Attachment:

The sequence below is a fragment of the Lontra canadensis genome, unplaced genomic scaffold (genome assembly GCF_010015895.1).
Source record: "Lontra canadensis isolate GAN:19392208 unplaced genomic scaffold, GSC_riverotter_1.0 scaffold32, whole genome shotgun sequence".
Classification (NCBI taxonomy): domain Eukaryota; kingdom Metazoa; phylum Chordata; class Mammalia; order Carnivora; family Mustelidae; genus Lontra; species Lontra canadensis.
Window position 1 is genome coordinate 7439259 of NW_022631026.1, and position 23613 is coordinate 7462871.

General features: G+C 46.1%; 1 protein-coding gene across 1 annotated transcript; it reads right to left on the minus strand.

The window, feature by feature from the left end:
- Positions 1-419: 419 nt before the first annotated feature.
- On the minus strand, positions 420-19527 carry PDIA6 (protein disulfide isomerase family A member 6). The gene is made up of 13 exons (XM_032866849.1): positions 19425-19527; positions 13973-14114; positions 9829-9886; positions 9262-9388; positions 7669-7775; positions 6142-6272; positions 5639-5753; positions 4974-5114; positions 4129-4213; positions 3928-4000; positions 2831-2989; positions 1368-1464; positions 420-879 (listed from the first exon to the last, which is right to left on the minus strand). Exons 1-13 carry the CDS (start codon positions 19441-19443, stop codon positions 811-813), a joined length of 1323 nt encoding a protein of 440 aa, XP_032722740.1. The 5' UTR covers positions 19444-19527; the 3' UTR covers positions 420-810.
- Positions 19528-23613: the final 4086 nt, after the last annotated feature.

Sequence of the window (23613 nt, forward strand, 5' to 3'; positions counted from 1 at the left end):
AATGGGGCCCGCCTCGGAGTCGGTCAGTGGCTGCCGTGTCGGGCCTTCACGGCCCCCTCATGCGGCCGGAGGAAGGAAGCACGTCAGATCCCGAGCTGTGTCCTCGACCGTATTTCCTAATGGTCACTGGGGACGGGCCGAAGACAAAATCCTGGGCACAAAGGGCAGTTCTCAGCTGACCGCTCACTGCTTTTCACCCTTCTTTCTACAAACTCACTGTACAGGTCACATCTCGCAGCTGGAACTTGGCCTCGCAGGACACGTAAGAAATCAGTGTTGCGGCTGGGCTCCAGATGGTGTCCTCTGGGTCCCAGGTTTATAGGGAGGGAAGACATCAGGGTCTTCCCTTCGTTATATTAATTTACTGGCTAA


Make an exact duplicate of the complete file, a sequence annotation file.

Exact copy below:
The sequence below is a fragment of the Lontra canadensis genome, unplaced genomic scaffold (genome assembly GCF_010015895.1).
Source record: "Lontra canadensis isolate GAN:19392208 unplaced genomic scaffold, GSC_riverotter_1.0 scaffold32, whole genome shotgun sequence".
Classification (NCBI taxonomy): domain Eukaryota; kingdom Metazoa; phylum Chordata; class Mammalia; order Carnivora; family Mustelidae; genus Lontra; species Lontra canadensis.
Window position 1 is genome coordinate 7439259 of NW_022631026.1, and position 23613 is coordinate 7462871.

General features: G+C 46.1%; 1 protein-coding gene across 1 annotated transcript; it reads right to left on the minus strand.

The window, feature by feature from the left end:
- Positions 1-419: 419 nt before the first annotated feature.
- On the minus strand, positions 420-19527 carry PDIA6 (protein disulfide isomerase family A member 6). The gene is made up of 13 exons (XM_032866849.1): positions 19425-19527; positions 13973-14114; positions 9829-9886; positions 9262-9388; positions 7669-7775; positions 6142-6272; positions 5639-5753; positions 4974-5114; positions 4129-4213; positions 3928-4000; positions 2831-2989; positions 1368-1464; positions 420-879 (listed from the first exon to the last, which is right to left on the minus strand). Exons 1-13 carry the CDS (start codon positions 19441-19443, stop codon positions 811-813), a joined length of 1323 nt encoding a protein of 440 aa, XP_032722740.1. The 5' UTR covers positions 19444-19527; the 3' UTR covers positions 420-810.
- Positions 19528-23613: the final 4086 nt, after the last annotated feature.

Sequence of the window (23613 nt, forward strand, 5' to 3'; positions counted from 1 at the left end):
AATGGGGCCCGCCTCGGAGTCGGTCAGTGGCTGCCGTGTCGGGCCTTCACGGCCCCCTCATGCGGCCGGAGGAAGGAAGCACGTCAGATCCCGAGCTGTGTCCTCGACCGTATTTCCTAATGGTCACTGGGGACGGGCCGAAGACAAAATCCTGGGCACAAAGGGCAGTTCTCAGCTGACCGCTCACTGCTTTTCACCCTTCTTTCTACAAACTCACTGTACAGGTCACATCTCGCAGCTGGAACTTGGCCTCGCAGGACACGTAAGAAATCAGTGTTGCGGCTGGGCTCCAGATGGTGTCCTCTGGGTCCCAGGTTTATAGGGAGGGAAGACATCAGGGTCTTCCCTTCGTTATATTAATTTACTGGCTAA